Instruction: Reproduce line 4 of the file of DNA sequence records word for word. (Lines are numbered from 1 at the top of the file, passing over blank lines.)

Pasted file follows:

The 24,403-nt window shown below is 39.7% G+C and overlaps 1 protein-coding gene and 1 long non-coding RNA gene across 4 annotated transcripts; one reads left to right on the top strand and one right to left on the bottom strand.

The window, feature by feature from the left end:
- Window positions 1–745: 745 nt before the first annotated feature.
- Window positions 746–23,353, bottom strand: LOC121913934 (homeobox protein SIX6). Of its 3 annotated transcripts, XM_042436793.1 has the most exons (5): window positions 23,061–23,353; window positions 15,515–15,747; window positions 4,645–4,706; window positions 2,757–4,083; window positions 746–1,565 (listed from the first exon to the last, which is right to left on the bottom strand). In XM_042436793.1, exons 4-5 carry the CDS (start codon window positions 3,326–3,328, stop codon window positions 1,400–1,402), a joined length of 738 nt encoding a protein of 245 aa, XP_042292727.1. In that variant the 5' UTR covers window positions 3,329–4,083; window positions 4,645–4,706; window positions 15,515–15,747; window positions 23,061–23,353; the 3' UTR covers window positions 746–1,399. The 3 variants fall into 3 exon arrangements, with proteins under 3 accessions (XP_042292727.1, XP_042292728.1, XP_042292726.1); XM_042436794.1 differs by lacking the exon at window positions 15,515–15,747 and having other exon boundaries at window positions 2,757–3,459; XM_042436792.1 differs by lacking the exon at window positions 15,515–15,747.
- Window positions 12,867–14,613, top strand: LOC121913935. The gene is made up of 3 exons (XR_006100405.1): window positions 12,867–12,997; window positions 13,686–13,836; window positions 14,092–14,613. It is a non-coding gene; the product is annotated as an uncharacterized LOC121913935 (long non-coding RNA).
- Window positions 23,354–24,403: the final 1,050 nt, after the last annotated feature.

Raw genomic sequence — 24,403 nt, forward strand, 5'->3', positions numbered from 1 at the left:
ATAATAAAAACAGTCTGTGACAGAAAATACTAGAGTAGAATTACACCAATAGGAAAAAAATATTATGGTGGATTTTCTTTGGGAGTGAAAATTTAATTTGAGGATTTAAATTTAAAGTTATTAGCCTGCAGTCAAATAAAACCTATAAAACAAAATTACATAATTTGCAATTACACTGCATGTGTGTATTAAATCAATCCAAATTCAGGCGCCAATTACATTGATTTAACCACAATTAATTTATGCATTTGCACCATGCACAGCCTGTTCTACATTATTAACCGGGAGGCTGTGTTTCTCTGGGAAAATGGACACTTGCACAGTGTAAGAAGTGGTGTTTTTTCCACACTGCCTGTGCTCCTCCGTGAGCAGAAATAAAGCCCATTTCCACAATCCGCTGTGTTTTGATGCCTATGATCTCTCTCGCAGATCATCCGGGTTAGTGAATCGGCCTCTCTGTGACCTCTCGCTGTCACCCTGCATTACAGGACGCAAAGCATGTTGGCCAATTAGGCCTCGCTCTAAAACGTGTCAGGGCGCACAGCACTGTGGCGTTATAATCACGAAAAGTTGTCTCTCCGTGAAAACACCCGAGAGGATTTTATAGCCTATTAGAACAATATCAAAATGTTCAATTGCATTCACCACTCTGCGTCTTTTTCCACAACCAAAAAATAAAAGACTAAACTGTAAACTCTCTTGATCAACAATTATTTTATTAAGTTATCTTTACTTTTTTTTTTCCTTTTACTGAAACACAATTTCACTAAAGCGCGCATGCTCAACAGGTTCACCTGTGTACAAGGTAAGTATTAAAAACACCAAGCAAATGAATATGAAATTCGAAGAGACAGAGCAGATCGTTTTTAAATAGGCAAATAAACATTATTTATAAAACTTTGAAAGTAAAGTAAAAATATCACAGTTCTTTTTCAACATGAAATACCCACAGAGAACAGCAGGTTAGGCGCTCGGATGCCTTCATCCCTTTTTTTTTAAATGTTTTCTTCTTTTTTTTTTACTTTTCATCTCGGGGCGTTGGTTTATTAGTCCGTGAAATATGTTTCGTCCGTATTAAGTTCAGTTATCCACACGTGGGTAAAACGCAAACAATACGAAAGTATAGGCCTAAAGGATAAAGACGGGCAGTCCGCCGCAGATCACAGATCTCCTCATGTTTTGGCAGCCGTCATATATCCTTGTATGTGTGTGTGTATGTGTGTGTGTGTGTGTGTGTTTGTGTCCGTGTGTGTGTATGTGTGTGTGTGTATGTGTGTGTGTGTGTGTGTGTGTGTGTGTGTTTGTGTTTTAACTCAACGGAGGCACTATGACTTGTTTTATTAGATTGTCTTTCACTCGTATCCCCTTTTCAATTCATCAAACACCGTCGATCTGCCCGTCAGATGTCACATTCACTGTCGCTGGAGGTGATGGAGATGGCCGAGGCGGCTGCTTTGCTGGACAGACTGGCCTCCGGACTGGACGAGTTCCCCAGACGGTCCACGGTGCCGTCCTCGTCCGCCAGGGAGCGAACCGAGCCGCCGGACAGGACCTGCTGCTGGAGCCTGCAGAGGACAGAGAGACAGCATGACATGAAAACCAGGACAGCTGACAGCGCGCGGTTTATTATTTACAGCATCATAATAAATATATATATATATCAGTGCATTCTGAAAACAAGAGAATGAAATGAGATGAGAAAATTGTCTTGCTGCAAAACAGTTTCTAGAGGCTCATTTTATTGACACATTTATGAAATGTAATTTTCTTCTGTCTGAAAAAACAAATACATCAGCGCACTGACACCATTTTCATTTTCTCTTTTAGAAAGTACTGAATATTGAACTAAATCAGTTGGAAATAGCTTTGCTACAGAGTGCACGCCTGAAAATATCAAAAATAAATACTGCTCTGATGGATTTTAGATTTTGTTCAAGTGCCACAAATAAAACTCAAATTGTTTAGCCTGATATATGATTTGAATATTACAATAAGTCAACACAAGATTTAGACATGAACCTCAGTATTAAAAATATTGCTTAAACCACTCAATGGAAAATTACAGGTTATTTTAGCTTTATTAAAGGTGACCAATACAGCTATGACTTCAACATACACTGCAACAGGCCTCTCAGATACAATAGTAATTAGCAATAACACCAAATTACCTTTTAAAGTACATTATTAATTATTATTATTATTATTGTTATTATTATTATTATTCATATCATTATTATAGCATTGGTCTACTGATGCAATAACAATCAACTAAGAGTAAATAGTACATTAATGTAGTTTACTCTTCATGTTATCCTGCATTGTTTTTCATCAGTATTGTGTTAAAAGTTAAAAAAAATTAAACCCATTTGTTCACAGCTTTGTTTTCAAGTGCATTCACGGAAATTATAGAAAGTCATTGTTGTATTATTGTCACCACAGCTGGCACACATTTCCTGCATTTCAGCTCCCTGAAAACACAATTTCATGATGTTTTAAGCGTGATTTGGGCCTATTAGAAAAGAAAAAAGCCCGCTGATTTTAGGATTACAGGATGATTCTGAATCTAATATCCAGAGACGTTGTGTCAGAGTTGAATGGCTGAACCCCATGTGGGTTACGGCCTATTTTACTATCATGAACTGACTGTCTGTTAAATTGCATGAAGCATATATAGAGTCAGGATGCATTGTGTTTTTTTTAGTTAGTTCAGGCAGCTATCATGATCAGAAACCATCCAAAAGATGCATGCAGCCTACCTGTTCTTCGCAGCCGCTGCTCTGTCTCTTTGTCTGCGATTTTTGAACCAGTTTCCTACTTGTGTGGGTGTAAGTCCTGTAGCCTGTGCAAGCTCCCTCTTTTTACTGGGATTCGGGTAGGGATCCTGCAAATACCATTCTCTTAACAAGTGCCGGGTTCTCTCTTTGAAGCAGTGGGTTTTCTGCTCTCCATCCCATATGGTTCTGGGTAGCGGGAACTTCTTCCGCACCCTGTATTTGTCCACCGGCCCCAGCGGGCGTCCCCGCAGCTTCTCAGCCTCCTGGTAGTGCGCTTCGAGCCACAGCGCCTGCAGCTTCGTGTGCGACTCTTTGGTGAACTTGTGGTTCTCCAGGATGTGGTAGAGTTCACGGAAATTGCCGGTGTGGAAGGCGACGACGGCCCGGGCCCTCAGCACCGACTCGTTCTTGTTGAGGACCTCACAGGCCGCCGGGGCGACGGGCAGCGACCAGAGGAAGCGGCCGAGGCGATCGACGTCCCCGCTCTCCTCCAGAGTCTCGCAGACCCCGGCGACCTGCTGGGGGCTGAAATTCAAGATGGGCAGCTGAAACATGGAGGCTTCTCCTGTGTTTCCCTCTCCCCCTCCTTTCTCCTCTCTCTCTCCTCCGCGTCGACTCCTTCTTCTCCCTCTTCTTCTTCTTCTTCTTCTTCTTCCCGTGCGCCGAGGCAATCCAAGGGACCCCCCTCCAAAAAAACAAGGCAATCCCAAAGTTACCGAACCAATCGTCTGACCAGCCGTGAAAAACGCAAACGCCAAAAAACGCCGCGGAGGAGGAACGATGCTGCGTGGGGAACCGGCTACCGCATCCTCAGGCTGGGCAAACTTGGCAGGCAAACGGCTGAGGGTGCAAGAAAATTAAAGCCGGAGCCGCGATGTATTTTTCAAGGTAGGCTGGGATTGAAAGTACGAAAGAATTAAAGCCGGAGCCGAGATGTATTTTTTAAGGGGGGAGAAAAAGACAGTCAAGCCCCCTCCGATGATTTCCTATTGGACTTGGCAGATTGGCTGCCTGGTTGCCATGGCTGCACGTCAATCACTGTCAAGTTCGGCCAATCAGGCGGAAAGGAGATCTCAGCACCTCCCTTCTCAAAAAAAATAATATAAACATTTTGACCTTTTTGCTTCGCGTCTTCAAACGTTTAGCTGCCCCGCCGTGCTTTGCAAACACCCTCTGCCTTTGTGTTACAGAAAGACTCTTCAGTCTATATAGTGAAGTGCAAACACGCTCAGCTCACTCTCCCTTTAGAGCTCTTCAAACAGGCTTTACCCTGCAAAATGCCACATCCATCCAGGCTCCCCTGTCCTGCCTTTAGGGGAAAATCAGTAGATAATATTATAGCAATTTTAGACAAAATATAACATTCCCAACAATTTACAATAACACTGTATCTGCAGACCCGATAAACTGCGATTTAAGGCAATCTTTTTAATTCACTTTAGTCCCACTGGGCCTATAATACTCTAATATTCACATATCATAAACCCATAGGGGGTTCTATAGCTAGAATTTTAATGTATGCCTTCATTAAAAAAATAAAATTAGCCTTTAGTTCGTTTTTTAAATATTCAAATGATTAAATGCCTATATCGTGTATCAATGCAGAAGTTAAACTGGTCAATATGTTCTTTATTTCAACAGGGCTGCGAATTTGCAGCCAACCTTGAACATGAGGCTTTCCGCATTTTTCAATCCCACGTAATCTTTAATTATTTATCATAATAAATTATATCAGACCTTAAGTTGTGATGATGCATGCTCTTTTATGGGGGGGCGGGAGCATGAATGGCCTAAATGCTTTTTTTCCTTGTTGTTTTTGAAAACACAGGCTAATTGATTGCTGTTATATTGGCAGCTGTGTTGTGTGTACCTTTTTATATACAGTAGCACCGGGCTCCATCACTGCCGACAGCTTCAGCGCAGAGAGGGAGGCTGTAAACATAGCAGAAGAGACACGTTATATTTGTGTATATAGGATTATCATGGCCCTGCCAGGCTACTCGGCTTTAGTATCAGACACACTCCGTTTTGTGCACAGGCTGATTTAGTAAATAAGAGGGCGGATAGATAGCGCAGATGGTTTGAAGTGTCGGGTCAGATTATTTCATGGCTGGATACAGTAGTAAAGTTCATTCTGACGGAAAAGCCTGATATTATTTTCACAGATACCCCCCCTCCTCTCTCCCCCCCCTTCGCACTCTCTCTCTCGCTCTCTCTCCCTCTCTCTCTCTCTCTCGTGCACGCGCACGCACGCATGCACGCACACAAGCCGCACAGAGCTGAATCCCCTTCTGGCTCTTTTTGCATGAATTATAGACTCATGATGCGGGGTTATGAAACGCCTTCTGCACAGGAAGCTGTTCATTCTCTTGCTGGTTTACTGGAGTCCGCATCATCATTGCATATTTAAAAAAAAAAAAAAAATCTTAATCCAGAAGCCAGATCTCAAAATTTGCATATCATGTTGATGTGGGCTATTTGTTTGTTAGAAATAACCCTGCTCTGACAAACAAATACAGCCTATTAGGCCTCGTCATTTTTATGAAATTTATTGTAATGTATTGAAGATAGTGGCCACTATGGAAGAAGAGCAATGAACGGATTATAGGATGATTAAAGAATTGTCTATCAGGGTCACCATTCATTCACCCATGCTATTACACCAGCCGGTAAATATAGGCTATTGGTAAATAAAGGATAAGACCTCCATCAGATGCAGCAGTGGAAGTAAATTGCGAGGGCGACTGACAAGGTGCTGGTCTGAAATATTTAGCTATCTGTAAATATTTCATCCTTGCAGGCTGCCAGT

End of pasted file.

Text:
- Window positions 746–23,353, bottom strand: LOC121913934 (homeobox protein SIX6). Of its 3 annotated transcripts, XM_042436793.1 has the most exons (5): window positions 23,061–23,353; window positions 15,515–15,747; window positions 4,645–4,706; window positions 2,757–4,083; window positions 746–1,565 (listed from the first exon to the last, which is right to left on the bottom strand). In XM_042436793.1, exons 4-5 carry the CDS (start codon window positions 3,326–3,328, stop codon window positions 1,400–1,402), a joined length of 738 nt encoding a protein of 245 aa, XP_042292727.1. In that variant the 5' UTR covers window positions 3,329–4,083; window positions 4,645–4,706; window positions 15,515–15,747; window positions 23,061–23,353; the 3' UTR covers window positions 746–1,399. The 3 variants fall into 3 exon arrangements, with proteins under 3 accessions (XP_042292727.1, XP_042292728.1, XP_042292726.1); XM_042436794.1 differs by lacking the exon at window positions 15,515–15,747 and having other exon boundaries at window positions 2,757–3,459; XM_042436792.1 differs by lacking the exon at window positions 15,515–15,747.